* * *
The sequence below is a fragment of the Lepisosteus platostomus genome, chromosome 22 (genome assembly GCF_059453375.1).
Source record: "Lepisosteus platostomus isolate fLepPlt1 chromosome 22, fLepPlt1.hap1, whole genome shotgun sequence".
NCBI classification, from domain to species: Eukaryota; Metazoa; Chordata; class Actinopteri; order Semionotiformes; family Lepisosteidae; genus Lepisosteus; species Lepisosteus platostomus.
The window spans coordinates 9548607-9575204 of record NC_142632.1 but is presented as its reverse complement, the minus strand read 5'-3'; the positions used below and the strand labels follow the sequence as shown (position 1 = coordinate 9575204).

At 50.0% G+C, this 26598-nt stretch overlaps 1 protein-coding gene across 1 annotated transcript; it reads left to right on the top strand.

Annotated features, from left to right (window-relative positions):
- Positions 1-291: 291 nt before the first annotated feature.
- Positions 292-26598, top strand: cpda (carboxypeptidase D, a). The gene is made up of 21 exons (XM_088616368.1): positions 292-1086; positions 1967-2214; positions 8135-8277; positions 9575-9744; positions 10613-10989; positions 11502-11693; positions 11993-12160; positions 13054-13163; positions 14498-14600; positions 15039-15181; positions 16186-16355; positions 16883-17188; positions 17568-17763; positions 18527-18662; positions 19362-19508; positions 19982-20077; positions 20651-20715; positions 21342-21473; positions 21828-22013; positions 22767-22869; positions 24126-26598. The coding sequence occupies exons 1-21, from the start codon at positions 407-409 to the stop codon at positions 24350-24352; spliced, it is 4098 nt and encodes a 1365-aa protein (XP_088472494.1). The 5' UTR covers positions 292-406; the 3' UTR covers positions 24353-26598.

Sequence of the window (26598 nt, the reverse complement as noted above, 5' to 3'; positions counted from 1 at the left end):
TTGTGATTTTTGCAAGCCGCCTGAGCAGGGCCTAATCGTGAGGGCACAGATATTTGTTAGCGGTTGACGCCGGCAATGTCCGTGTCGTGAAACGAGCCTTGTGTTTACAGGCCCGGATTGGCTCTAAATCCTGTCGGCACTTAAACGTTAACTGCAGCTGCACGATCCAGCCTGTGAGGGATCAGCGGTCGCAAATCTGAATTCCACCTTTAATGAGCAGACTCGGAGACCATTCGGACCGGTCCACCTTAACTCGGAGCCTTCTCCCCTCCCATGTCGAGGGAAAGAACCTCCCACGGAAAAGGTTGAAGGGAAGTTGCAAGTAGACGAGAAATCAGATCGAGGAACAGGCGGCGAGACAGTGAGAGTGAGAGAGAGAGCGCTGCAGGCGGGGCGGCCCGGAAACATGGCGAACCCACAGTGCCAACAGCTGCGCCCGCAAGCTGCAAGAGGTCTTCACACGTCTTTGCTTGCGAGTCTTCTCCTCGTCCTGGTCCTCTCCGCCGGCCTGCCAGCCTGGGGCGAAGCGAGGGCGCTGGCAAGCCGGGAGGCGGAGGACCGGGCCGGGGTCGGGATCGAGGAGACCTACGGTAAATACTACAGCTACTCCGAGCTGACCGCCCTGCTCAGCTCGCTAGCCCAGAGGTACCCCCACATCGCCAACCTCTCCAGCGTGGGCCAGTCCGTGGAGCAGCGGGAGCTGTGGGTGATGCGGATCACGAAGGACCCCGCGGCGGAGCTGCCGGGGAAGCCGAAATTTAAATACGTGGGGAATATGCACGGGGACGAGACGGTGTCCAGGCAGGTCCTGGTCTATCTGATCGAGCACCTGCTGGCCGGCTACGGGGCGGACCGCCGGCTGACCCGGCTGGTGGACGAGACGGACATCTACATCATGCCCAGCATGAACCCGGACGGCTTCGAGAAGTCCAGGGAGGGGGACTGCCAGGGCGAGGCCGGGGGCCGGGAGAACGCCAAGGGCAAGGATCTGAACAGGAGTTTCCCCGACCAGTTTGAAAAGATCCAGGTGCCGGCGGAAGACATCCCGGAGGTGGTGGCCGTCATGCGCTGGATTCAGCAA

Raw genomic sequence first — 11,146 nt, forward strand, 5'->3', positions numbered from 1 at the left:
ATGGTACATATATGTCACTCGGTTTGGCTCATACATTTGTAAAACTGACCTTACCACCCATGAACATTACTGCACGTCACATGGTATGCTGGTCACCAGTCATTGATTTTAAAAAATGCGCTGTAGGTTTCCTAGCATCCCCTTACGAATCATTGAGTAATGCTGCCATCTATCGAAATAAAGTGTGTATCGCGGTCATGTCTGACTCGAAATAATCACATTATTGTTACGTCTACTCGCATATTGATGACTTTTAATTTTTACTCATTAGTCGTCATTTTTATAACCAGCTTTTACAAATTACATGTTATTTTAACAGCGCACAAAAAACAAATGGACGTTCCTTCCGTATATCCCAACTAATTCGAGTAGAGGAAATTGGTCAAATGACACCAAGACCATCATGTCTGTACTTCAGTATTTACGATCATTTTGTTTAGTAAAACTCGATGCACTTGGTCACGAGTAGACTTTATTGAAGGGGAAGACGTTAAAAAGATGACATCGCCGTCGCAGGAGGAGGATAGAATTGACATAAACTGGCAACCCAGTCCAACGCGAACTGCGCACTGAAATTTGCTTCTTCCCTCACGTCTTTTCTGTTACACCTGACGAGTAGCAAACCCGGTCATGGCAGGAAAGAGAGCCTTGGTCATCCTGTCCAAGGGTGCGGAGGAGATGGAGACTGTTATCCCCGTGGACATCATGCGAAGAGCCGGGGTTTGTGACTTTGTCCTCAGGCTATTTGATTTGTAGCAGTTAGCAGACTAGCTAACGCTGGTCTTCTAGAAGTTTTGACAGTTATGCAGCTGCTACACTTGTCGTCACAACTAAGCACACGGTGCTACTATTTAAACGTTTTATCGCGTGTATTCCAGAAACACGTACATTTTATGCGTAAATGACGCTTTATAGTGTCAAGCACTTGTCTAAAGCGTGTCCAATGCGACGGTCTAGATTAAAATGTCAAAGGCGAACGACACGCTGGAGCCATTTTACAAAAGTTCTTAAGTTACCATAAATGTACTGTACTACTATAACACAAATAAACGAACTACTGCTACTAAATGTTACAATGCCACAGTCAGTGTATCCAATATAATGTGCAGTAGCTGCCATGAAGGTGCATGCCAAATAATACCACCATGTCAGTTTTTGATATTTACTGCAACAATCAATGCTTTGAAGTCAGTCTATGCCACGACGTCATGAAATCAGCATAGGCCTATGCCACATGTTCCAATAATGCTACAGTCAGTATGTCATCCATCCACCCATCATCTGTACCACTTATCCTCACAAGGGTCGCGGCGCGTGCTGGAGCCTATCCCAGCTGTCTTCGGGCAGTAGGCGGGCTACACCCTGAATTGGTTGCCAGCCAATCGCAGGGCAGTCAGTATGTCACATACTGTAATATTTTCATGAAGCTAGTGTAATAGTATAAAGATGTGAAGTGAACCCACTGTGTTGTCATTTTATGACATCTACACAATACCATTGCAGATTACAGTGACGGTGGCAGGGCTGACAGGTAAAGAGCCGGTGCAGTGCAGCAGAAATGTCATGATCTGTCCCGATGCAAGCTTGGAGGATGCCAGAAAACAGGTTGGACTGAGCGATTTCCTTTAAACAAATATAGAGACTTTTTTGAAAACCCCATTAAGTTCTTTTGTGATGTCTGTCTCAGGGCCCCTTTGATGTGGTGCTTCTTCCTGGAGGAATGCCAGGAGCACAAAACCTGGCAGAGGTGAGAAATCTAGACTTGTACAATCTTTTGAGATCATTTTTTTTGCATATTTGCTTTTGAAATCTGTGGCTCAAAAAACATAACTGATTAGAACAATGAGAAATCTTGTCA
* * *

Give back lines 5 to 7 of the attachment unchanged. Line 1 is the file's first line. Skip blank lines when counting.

At 50.0% G+C, this 26598-nt stretch overlaps 1 protein-coding gene across 1 annotated transcript; it reads left to right on the top strand.

Annotated features, from left to right (window-relative positions):
- Positions 1-291: 291 nt before the first annotated feature.